Here’s a clue for ya Mr. Ed Williams. I’ll tell you exactly what the hidden agenda is in case you don’t have the wherewithal to figure it out for yourself.People need/want the best education possible for their children for the finite amount of time they have them, hence the opportunity, to do so. I submit to you that most people could give a crap about race, but there is no shortage of people that have sufficient need to exploit that agenda. It isn’t about charter schools, so get over it.

Additionally, people generally do care about society as a whole. They just don’t care to do it at their expense, or at the expense of their own child. This mindset that one inherits responsibility for another is all too familiarly socialist in a “…from each according to his ability, to each according to his need…” in a Marxist kind of way. You’re perfectly willing to help people in need in so long as you can spend someone else’s hard earned money to do it.

This redistribution of wealth has never worked in any society that has ever attempted it (i.e the U.S.S.R.). It is not their responsibility, nor that of the government, to benefit one segment of society at the expense of another. When you forcibly do that, you create animosity and a lack of interest and willingness to make any charitable contribution to them. There will never be harmony between segments of society when one becomes the beneficiary at the expense of the other.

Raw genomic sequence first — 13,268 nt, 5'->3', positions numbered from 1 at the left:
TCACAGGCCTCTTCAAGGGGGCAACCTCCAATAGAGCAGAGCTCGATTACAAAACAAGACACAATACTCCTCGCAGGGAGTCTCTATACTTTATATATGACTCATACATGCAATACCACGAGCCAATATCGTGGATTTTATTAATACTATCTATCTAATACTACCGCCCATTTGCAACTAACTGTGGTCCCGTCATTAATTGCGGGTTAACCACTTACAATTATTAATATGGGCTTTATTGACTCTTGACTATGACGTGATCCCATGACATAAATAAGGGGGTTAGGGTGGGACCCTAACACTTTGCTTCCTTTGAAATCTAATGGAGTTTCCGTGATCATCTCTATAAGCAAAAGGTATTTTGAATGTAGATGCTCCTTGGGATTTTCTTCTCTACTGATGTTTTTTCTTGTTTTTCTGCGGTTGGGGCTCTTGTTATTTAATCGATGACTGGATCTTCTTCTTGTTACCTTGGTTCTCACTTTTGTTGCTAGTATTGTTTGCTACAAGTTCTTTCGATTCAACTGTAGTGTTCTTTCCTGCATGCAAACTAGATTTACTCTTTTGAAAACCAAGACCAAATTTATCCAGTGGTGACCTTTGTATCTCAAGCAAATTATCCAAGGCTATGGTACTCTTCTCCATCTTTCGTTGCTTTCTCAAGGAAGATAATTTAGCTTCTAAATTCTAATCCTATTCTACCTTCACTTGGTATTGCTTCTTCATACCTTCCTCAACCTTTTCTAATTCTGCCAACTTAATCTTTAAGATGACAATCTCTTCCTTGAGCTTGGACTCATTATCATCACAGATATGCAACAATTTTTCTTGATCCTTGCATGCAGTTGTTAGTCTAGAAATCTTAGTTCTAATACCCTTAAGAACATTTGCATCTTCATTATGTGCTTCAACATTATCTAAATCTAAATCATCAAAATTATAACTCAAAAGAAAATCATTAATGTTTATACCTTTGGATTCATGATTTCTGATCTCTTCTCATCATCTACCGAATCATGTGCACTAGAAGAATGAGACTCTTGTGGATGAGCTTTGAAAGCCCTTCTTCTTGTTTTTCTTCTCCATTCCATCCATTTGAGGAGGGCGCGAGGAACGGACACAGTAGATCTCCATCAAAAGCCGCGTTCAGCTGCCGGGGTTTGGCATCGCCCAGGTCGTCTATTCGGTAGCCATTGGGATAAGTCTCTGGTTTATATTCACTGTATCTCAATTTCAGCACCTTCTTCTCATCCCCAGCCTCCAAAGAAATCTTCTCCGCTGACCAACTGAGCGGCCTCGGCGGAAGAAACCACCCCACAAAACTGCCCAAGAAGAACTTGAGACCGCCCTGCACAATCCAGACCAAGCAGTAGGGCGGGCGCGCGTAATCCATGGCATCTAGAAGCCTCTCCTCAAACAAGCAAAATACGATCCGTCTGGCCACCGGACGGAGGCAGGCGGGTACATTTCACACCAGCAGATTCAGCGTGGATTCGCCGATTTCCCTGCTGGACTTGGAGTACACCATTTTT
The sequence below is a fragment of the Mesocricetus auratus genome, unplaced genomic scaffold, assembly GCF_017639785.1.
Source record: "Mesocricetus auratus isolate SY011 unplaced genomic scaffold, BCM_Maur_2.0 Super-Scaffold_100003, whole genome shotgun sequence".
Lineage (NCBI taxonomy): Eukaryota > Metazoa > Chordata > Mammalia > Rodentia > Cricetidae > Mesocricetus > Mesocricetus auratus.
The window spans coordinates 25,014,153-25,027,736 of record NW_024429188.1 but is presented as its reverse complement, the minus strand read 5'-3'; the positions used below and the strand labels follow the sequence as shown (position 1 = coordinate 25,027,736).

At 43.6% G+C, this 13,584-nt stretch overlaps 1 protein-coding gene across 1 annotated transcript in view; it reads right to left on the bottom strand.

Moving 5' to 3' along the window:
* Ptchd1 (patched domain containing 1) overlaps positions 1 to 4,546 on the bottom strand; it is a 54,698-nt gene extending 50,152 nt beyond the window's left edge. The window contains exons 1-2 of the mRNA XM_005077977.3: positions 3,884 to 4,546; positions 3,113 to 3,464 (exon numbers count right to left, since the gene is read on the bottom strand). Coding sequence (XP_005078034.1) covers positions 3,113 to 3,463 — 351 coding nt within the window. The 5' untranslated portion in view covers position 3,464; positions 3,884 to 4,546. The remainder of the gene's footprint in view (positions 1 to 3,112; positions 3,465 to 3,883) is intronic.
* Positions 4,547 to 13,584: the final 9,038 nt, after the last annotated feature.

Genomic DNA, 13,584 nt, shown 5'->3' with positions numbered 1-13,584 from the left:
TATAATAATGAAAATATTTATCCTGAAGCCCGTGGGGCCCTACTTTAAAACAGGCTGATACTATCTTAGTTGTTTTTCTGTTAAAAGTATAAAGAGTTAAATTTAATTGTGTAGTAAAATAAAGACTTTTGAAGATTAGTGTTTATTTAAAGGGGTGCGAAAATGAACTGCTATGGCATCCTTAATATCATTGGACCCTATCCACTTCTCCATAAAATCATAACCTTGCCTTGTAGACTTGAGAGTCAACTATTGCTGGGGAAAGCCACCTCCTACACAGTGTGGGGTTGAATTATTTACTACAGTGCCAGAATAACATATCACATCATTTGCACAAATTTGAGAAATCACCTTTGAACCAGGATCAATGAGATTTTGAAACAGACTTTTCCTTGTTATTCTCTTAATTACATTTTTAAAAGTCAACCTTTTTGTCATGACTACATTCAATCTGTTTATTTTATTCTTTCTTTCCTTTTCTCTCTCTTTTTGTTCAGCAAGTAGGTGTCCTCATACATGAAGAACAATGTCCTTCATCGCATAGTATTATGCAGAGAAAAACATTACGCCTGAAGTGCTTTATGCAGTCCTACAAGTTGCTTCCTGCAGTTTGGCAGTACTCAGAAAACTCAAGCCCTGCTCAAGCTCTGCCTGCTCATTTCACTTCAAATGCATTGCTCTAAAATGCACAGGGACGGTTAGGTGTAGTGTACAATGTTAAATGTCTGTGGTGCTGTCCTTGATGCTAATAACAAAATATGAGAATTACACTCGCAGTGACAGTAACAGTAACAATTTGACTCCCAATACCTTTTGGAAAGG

And since you seem to be completely ignorant of the existence of Milton and Campbell Counties, let me educate you. Milton and Campbell Counties were both bankrupt and were absorbed into Fulton County; not Dekalb County during the Great Depression. Hindsight being 20/20, I’m sure they never would have imagined being suburbs of Atlanta as rural as they were back then. Had they known what we know now, they would have figured out a better alternative.

So, to wrap up my soapbox, for those that want independence from Dekalb County Public Schools, it’s all about education. For those that want to prohibit independence from Dekalb County Public Schools, it’s all about the money. Let’s just be clear and honest what our intentions and agendas are.

Have a nice day sir!

AvgGeorgian
AvgGeorgian

@MallOfGeorgia


I'm confused - you seem to argue against redistribution of wealth but seem to be for redistributing the wealth of taxpayers with no kids to the taxpayers who do have kids. Which are you for; pay your own way or redistribution of wealth?

MallOfGeorgia
MallOfGeorgia

@AvgGeorgian @MallOfGeorgia What? How in the world did you interpret that from what I said? How did you form the conclusion I was "...for redistributing the wealth of taxpayers with no kids to the taxpayers who do have kids..."  Where did you get that from?


Ed Williams
Ed Williams